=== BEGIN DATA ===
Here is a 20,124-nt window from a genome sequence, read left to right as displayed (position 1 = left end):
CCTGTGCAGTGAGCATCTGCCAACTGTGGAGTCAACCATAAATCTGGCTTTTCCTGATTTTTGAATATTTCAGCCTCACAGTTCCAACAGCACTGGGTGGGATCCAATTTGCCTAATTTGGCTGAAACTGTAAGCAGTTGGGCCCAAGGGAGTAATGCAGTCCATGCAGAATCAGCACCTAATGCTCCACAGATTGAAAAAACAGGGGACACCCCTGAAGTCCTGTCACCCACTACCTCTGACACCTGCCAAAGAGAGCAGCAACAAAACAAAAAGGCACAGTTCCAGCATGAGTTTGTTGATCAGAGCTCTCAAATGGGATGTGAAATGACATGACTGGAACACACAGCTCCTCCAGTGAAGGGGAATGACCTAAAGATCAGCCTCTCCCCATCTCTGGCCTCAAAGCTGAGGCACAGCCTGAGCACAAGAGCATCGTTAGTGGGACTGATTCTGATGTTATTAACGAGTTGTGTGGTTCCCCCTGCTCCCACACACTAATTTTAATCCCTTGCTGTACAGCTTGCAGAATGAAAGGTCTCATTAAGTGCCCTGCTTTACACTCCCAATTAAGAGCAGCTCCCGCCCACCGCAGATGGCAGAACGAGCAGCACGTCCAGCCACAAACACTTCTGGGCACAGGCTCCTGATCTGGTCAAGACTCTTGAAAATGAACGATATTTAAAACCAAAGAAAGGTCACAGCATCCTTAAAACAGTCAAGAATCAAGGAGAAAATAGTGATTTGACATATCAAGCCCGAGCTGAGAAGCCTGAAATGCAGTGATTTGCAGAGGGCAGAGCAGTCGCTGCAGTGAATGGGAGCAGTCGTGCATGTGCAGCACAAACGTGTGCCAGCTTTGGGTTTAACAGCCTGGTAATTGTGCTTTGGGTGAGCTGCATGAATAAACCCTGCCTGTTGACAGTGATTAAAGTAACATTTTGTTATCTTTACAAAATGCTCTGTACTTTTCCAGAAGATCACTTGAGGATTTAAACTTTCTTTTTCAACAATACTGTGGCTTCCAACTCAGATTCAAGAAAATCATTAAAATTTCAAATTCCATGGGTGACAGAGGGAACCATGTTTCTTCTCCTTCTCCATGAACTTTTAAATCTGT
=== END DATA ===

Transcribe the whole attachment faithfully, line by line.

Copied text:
Here is a 20,124-nt window from a genome sequence, read left to right as displayed (position 1 = left end):
CCTGTGCAGTGAGCATCTGCCAACTGTGGAGTCAACCATAAATCTGGCTTTTCCTGATTTTTGAATATTTCAGCCTCACAGTTCCAACAGCACTGGGTGGGATCCAATTTGCCTAATTTGGCTGAAACTGTAAGCAGTTGGGCCCAAGGGAGTAATGCAGTCCATGCAGAATCAGCACCTAATGCTCCACAGATTGAAAAAACAGGGGACACCCCTGAAGTCCTGTCACCCACTACCTCTGACACCTGCCAAAGAGAGCAGCAACAAAACAAAAAGGCACAGTTCCAGCATGAGTTTGTTGATCAGAGCTCTCAAATGGGATGTGAAATGACATGACTGGAACACACAGCTCCTCCAGTGAAGGGGAATGACCTAAAGATCAGCCTCTCCCCATCTCTGGCCTCAAAGCTGAGGCACAGCCTGAGCACAAGAGCATCGTTAGTGGGACTGATTCTGATGTTATTAACGAGTTGTGTGGTTCCCCCTGCTCCCACACACTAATTTTAATCCCTTGCTGTACAGCTTGCAGAATGAAAGGTCTCATTAAGTGCCCTGCTTTACACTCCCAATTAAGAGCAGCTCCCGCCCACCGCAGATGGCAGAACGAGCAGCACGTCCAGCCACAAACACTTCTGGGCACAGGCTCCTGATCTGGTCAAGACTCTTGAAAATGAACGATATTTAAAACCAAAGAAAGGTCACAGCATCCTTAAAACAGTCAAGAATCAAGGAGAAAATAGTGATTTGACATATCAAGCCCGAGCTGAGAAGCCTGAAATGCAGTGATTTGCAGAGGGCAGAGCAGTCGCTGCAGTGAATGGGAGCAGTCGTGCATGTGCAGCACAAACGTGTGCCAGCTTTGGGTTTAACAGCCTGGTAATTGTGCTTTGGGTGAGCTGCATGAATAAACCCTGCCTGTTGACAGTGATTAAAGTAACATTTTGTTATCTTTACAAAATGCTCTGTACTTTTCCAGAAGATCACTTGAGGATTTAAACTTTCTTTTTCAACAATACTGTGGCTTCCAACTCAGATTCAAGAAAATCATTAAAATTTCAAATTCCATGGGTGACAGAGGGAACCATGTTTCTTCTCCTTCTCCATGAACTTTTAAATCTGT